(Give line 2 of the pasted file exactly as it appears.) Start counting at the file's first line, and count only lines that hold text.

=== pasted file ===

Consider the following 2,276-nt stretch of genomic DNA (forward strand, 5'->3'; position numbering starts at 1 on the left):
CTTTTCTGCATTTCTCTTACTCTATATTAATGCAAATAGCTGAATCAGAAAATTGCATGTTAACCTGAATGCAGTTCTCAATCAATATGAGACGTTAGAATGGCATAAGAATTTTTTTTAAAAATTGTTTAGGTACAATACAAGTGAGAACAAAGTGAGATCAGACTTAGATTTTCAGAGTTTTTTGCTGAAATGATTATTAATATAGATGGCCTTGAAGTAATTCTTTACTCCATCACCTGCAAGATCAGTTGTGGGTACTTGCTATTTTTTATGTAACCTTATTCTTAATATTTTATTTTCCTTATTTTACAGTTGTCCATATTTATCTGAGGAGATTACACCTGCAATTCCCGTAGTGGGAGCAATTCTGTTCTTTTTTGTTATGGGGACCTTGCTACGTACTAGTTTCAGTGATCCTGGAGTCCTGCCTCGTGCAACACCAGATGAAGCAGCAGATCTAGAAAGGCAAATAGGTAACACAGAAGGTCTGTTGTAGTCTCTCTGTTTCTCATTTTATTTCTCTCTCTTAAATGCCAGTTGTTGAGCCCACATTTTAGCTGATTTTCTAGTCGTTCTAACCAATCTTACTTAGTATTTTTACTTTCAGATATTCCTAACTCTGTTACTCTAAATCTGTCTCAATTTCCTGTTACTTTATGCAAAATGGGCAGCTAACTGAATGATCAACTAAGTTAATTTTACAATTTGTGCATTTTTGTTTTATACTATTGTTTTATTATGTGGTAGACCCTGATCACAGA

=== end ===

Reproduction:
CTTTTCTGCATTTCTCTTACTCTATATTAATGCAAATAGCTGAATCAGAAAATTGCATGTTAACCTGAATGCAGTTCTCAATCAATATGAGACGTTAGAATGGCATAAGAATTTTTTTTAAAAATTGTTTAGGTACAATACAAGTGAGAACAAAGTGAGATCAGACTTAGATTTTCAGAGTTTTTTGCTGAAATGATTATTAATATAGATGGCCTTGAAGTAATTCTTTACTCCATCACCTGCAAGATCAGTTGTGGGTACTTGCTATTTTTTATGTAACCTTATTCTTAATATTTTATTTTCCTTATTTTACAGTTGTCCATATTTATCTGAGGAGATTACACCTGCAATTCCCGTAGTGGGAGCAATTCTGTTCTTTTTTGTTATGGGGACCTTGCTACGTACTAGTTTCAGTGATCCTGGAGTCCTGCCTCGTGCAACACCAGATGAAGCAGCAGATCTAGAAAGGCAAATAGGTAACACAGAAGGTCTGTTGTAGTCTCTCTGTTTCTCATTTTATTTCTCTCTCTTAAATGCCAGTTGTTGAGCCCACATTTTAGCTGATTTTCTAGTCGTTCTAACCAATCTTACTTAGTATTTTTACTTTCAGATATTCCTAACTCTGTTACTCTAAATCTGTCTCAATTTCCTGTTACTTTATGCAAAATGGGCAGCTAACTGAATGATCAACTAAGTTAATTTTACAATTTGTGCATTTTTGTTTTATACTATTGTTTTATTATGTGGTAGACCCTGATCACAGA